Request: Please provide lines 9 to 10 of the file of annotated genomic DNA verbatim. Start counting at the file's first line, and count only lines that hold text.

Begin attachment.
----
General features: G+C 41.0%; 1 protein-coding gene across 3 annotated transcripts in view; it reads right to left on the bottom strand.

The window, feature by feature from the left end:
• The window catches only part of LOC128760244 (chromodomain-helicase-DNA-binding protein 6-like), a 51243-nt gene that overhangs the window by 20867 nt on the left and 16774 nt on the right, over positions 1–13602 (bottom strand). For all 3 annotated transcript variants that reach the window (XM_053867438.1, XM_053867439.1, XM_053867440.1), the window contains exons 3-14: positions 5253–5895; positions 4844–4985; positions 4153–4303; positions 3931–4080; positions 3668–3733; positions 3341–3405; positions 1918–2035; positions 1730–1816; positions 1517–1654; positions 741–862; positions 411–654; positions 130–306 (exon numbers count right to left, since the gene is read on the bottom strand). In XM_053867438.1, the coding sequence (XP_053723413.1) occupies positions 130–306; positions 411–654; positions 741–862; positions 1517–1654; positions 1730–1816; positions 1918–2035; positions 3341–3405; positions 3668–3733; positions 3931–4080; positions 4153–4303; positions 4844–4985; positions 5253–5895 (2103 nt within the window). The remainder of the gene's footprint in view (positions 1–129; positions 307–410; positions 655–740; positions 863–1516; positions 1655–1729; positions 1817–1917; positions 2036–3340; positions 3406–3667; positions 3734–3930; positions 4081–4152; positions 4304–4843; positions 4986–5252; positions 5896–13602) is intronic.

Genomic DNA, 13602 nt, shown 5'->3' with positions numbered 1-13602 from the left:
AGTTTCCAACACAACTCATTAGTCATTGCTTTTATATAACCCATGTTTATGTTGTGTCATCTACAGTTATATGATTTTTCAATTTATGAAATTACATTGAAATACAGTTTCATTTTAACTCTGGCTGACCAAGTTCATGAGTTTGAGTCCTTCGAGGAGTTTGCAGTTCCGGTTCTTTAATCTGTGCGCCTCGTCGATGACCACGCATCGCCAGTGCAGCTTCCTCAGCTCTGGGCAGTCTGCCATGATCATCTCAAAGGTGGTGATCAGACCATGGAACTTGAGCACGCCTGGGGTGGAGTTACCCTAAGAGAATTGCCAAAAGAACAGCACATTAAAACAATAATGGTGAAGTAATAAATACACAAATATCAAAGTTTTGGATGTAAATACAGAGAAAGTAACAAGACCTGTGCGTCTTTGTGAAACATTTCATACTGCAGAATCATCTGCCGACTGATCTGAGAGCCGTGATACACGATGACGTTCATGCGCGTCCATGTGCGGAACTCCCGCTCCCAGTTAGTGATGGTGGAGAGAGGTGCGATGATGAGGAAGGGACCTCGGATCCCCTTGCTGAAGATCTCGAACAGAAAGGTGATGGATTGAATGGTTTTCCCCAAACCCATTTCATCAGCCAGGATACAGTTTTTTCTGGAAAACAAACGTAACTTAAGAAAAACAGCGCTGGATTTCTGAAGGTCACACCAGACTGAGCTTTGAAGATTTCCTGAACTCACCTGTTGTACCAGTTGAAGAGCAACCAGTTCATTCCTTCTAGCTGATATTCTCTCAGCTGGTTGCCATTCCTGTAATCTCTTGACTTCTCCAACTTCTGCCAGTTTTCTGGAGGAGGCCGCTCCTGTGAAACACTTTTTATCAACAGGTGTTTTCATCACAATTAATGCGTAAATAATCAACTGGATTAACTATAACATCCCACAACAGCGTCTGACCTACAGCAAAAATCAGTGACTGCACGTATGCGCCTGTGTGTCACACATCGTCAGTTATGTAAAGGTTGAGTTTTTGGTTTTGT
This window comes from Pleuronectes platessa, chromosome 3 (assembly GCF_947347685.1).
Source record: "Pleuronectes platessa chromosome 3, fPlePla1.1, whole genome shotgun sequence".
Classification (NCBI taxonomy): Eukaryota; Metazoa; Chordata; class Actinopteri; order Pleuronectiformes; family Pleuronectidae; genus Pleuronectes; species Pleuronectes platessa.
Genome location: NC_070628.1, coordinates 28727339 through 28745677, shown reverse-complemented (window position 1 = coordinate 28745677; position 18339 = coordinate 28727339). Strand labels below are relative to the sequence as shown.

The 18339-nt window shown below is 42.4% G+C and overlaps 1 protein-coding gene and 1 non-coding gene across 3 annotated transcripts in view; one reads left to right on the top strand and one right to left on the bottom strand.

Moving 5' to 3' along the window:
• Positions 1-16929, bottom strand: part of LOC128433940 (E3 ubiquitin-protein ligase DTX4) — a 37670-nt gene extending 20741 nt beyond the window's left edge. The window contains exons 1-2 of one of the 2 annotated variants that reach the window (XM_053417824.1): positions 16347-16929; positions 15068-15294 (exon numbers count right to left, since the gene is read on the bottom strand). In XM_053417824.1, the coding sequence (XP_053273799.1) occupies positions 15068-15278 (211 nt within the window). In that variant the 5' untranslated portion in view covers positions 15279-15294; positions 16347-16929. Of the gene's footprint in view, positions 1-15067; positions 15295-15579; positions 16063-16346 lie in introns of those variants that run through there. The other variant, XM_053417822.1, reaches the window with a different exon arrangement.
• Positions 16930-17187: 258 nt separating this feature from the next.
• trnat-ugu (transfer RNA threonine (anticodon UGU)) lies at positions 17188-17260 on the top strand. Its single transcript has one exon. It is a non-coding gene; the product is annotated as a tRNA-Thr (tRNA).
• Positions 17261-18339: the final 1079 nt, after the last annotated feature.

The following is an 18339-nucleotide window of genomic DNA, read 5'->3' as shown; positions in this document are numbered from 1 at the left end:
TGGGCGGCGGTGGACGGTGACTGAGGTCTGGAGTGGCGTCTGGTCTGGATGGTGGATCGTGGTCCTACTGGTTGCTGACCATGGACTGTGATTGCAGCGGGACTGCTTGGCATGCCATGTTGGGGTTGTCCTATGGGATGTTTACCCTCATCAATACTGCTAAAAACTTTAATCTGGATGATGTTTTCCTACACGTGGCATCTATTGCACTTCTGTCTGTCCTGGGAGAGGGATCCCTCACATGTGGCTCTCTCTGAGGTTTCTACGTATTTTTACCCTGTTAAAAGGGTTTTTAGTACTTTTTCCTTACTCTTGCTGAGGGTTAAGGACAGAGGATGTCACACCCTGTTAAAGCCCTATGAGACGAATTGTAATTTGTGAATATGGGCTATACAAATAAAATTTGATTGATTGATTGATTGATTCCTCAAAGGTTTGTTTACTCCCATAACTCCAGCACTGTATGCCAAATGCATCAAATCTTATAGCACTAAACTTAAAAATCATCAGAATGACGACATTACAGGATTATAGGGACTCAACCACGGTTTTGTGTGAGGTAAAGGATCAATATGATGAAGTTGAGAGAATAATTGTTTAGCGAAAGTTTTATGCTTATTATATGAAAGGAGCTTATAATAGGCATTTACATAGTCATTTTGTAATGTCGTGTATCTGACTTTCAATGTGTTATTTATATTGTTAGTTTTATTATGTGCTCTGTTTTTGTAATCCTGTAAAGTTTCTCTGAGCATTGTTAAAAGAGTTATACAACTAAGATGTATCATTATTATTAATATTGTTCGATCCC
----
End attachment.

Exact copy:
Genome location: NC_070628.1, coordinates 28727339 through 28745677, shown reverse-complemented (window position 1 = coordinate 28745677; position 18339 = coordinate 28727339). Strand labels below are relative to the sequence as shown.

The 18339-nt window shown below is 42.4% G+C and overlaps 1 protein-coding gene and 1 non-coding gene across 3 annotated transcripts in view; one reads left to right on the top strand and one right to left on the bottom strand.